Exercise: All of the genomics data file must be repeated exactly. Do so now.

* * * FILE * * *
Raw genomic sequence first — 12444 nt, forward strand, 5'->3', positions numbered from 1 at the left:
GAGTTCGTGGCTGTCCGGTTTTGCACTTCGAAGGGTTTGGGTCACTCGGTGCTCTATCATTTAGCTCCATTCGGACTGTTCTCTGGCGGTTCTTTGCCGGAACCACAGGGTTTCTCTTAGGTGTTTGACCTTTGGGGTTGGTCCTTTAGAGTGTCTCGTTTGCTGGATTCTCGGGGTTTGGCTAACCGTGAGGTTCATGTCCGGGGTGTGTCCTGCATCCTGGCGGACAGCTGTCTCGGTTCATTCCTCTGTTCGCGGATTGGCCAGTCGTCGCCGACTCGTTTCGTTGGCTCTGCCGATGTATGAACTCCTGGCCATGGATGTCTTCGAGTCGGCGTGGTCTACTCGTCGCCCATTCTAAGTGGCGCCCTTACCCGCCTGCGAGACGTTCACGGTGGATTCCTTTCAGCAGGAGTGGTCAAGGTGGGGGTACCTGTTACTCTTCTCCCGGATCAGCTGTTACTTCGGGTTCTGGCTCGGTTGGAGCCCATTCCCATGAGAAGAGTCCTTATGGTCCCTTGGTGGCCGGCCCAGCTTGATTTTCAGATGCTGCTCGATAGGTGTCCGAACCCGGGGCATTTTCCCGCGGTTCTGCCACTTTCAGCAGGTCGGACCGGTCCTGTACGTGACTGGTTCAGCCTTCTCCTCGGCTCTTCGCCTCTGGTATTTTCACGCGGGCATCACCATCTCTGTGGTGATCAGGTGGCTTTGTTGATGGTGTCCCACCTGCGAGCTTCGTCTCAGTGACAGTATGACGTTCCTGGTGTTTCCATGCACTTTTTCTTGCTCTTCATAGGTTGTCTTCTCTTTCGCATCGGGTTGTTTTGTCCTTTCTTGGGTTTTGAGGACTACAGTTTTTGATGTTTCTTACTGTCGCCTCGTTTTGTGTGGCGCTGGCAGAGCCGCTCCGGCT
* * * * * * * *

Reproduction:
Raw genomic sequence first — 12444 nt, forward strand, 5'->3', positions numbered from 1 at the left:
GAGTTCGTGGCTGTCCGGTTTTGCACTTCGAAGGGTTTGGGTCACTCGGTGCTCTATCATTTAGCTCCATTCGGACTGTTCTCTGGCGGTTCTTTGCCGGAACCACAGGGTTTCTCTTAGGTGTTTGACCTTTGGGGTTGGTCCTTTAGAGTGTCTCGTTTGCTGGATTCTCGGGGTTTGGCTAACCGTGAGGTTCATGTCCGGGGTGTGTCCTGCATCCTGGCGGACAGCTGTCTCGGTTCATTCCTCTGTTCGCGGATTGGCCAGTCGTCGCCGACTCGTTTCGTTGGCTCTGCCGATGTATGAACTCCTGGCCATGGATGTCTTCGAGTCGGCGTGGTCTACTCGTCGCCCATTCTAAGTGGCGCCCTTACCCGCCTGCGAGACGTTCACGGTGGATTCCTTTCAGCAGGAGTGGTCAAGGTGGGGGTACCTGTTACTCTTCTCCCGGATCAGCTGTTACTTCGGGTTCTGGCTCGGTTGGAGCCCATTCCCATGAGAAGAGTCCTTATGGTCCCTTGGTGGCCGGCCCAGCTTGATTTTCAGATGCTGCTCGATAGGTGTCCGAACCCGGGGCATTTTCCCGCGGTTCTGCCACTTTCAGCAGGTCGGACCGGTCCTGTACGTGACTGGTTCAGCCTTCTCCTCGGCTCTTCGCCTCTGGTATTTTCACGCGGGCATCACCATCTCTGTGGTGATCAGGTGGCTTTGTTGATGGTGTCCCACCTGCGAGCTTCGTCTCAGTGACAGTATGACGTTCCTGGTGTTTCCATGCACTTTTTCTTGCTCTTCATAGGTTGTCTTCTCTTTCGCATCGGGTTGTTTTGTCCTTTCTTGGGTTTTGAGGACTACAGTTTTTGATGTTTCTTACTGTCGCCTCGTTTTGTGTGGCGCTGGCAGAGCCGCTCCGGCT